She warns beginners to be careful about the advice they accept. "Unfortunately, I have seen instructions on the Internet and elsewhere that urge the use of a soft bristle brush to remove lichen, moss or droppings. The damage that can be done from the bristles to soft stone is immediate, obvious and beyond repair."

It's important to remember to respect monuments, historical relics or nature. If these things are destroyed, there will be no way to bring them back to their original state.

To do rubbings responsibly and respectfully, you need basic research skills. You also need people skills. Dupes-Matsumoto suggests getting permission before doing any rubbings in any cemetery. "Cemeteries are places that compel great emotion. Don't make your rubbings while services are going on nearby," she says.

"Respect the privacy of other visitors. Moderate your activity and voices in accordance with the setting. Remember that the gravestone you are copying represents someone who was very important to others. Treat it delicately and do no harm."

She notes there are always ways around these dangers. "If there is doubt that it can be rubbed safely, take a photograph instead. Report any damage that you find so that the management can make safe repairs," she says.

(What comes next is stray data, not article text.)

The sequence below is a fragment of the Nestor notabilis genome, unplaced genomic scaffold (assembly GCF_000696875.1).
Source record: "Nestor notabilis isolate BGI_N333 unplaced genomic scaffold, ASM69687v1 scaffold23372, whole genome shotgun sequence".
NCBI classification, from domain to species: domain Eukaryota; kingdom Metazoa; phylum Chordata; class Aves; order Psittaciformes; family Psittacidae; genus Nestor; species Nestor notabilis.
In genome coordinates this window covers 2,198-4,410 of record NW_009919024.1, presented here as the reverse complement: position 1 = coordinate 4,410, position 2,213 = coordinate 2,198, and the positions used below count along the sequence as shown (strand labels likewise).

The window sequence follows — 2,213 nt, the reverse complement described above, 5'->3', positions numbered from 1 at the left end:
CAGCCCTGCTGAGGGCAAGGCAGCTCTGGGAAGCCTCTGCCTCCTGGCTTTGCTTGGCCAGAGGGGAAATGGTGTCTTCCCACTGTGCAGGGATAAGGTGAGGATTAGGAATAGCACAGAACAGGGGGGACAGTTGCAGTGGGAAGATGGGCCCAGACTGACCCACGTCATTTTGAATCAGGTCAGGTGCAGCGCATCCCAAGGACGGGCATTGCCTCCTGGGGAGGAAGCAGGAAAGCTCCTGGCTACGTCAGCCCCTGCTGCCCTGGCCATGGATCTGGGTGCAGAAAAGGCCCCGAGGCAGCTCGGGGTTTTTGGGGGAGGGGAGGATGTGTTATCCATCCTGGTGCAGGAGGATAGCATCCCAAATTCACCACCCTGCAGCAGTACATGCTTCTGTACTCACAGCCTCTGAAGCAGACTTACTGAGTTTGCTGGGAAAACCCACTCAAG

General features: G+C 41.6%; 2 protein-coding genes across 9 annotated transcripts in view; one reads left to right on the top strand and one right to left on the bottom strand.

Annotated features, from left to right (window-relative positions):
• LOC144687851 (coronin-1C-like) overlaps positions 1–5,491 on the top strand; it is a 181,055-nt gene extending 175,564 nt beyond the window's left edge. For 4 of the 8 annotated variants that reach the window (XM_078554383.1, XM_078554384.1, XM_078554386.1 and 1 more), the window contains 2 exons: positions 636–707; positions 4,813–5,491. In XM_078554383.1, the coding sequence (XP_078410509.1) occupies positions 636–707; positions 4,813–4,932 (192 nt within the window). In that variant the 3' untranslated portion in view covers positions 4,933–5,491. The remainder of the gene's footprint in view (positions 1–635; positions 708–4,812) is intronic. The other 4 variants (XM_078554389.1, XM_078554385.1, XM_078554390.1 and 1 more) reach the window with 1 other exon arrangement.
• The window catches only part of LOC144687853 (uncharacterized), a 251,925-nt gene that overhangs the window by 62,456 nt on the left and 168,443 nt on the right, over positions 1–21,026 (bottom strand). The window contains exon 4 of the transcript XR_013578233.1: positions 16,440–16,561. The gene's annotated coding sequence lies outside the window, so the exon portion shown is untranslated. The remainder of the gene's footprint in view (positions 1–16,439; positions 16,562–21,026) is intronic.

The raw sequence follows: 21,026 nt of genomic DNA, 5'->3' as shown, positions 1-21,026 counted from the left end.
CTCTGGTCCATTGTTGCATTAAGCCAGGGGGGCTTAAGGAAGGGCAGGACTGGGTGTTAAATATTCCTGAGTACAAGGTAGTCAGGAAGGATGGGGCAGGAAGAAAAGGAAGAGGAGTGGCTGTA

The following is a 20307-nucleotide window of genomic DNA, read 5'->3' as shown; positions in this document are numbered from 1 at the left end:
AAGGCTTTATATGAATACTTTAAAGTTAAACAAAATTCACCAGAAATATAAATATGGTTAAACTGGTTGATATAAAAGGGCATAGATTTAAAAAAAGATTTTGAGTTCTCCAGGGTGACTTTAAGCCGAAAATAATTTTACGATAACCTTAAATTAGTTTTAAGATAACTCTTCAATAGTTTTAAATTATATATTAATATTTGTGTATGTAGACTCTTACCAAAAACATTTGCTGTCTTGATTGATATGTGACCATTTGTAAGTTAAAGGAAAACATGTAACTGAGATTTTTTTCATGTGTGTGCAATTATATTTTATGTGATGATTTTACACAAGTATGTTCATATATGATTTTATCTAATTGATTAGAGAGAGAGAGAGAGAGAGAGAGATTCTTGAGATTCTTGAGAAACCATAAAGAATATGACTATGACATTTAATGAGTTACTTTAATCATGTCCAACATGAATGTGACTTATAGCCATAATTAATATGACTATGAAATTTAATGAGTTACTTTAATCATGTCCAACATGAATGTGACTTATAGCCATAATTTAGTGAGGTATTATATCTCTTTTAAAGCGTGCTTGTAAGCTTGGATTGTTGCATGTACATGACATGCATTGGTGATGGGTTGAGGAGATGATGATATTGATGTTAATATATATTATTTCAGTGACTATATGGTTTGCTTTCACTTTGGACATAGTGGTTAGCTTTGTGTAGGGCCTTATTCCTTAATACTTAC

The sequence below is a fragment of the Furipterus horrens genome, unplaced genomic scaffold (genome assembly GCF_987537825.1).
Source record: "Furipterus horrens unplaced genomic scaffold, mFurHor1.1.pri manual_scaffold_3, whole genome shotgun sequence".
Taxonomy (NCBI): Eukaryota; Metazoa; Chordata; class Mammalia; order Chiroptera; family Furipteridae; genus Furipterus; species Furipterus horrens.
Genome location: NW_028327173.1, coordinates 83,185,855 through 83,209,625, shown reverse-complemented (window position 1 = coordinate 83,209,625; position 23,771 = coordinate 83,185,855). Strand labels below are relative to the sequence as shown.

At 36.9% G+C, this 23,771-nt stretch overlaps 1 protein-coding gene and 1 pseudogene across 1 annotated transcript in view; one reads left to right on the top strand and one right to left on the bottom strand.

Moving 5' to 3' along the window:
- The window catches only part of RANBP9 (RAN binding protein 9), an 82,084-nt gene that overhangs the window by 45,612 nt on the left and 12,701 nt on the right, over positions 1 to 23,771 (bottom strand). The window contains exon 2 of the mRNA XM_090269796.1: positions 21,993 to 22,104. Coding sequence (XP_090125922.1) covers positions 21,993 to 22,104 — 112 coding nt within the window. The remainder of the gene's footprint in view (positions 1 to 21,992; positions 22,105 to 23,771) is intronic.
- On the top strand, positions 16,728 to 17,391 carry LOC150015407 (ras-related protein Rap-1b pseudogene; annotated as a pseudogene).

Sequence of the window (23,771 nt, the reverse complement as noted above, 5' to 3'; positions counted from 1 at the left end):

"Take no souvenirs other than the rubbing. Even if the stone is that of one of your ancestors, it is doubtful that you are, or will be, his or her only survivor. Leave it as you found it for the enjoyment of the other descendants."

Jeff de Boer is an artist. For one particular exhibit, he created a brass piece of an armored mouse.

"People who attended were able to take home a free piece of artwork from the exhibit after they made a rubbing of the displayed work. I was on hand to sign the pieces and talk to people about my art," he says.

"My claim to fame is the mouse armor that I have designed. I am the only person in the history of mankind and on Earth right now that can say that they have created such a piece."

Careers that relate to rubbings include an archeologist, museum curator, genealogist or artist.